By Angie Georgeff
Laissez les bon temps rouler! In English, that is “Let the good times roll!” Next Tuesday, March 5, will be Shrove Tuesday, better known as Fat Tuesday or Mardi Gras in French. We had fun marking the occasion last year, so once again we will celebrate with beads and crawdads.
In honor of the observance, our Lego Club for kids will have a special building project. Children are invited to join us at 6 p.m. to work on Mardi Gras floats for adorable little toy crayfish wearing purple, green and gold Mardi Gras masks and party hats. Please call the library at 743-6533 for reservations or more information.
Truth is not always stranger than fiction, but it often is quite strange enough. I guess that’s part of the reason why I prefer history to historical fiction. I also want to avoid coloring my understanding of history by confusing fantasy with the facts. When a novel is written by a trained historian, however, I’m prone to make an exception, especially when I’ve already enjoyed reading her histories.
Prolific historian Tracy Borman, author of “The Private Lives of the Tudors: Uncovering the Secrets of Britain’s Greatest Dynasty” and “Thomas Cromwell: The Untold Story of Henry VIII’s Most Faithful Servant,” turns her pen and imagination to the succeeding dynasty in a new novel with the refreshingly brief title “The King’s Witch.” When James VI of Scotland inherited the throne of England from Elizabeth I as James I, he brought a well-documented dislike of women and fear of witches with him. The king’s attitudes permeate his court and threaten the lives of women who are skilled in healing with natural remedies.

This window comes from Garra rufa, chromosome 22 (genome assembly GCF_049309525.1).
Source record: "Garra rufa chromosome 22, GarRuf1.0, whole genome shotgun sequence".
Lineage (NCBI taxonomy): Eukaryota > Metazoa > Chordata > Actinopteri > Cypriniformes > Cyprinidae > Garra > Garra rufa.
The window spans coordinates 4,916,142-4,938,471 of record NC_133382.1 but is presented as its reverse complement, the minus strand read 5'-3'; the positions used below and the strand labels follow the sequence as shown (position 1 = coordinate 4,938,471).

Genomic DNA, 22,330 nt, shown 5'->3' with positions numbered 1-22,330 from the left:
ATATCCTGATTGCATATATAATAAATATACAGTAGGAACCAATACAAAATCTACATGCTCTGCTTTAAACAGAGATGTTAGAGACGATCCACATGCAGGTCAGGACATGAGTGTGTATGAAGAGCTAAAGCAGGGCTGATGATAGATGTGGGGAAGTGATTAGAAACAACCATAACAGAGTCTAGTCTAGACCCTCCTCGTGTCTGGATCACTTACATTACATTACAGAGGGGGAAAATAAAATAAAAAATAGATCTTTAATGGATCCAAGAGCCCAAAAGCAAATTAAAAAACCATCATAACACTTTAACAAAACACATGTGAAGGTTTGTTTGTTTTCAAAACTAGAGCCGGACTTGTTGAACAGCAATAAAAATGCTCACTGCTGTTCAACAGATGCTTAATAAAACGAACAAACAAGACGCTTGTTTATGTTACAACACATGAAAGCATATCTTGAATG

Lady Frances Gorges is such a young woman. After she nursed the late queen through her final illness, Frances retired to her family home. She should have been safe there, but she is summoned to court to serve Princess Elizabeth, James’s daughter. Frances finds allies in the young princess and her mother, Queen Anne. Before long, a budding romance develops between Frances and Thomas Wintour, an up-and-coming lawyer. When a sick child whom she had helped dies, Frances is arrested on suspicion of witchcraft and tortured. Charges are dropped when Princess Elizabeth falls ill, but Frances stands on shaky ground and she knows it.
Tom then reveals a secret to Frances that tests her loyalty to him and to others. Since the novel’s Thomas – unlike Frances – is based on a historical figure of that name, readers who can’t wait for the second novel in the trilogy can search the Internet for clues to his probable fate. However, that would likely make you even more impatient for the second volume’s release.